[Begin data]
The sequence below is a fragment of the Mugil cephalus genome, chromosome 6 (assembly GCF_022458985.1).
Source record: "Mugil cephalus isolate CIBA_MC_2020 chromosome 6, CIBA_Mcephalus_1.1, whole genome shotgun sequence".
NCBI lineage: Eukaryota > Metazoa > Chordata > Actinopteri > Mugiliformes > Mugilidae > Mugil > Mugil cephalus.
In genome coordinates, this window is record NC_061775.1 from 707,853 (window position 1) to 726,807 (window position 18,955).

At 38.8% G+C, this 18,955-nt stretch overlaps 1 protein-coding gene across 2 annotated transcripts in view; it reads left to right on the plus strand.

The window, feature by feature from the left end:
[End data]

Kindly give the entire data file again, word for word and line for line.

The sequence below is a fragment of the Mugil cephalus genome, chromosome 6 (assembly GCF_022458985.1).
Source record: "Mugil cephalus isolate CIBA_MC_2020 chromosome 6, CIBA_Mcephalus_1.1, whole genome shotgun sequence".
NCBI lineage: Eukaryota > Metazoa > Chordata > Actinopteri > Mugiliformes > Mugilidae > Mugil > Mugil cephalus.
In genome coordinates, this window is record NC_061775.1 from 707,853 (window position 1) to 726,807 (window position 18,955).

At 38.8% G+C, this 18,955-nt stretch overlaps 1 protein-coding gene across 2 annotated transcripts in view; it reads left to right on the plus strand.

The window, feature by feature from the left end: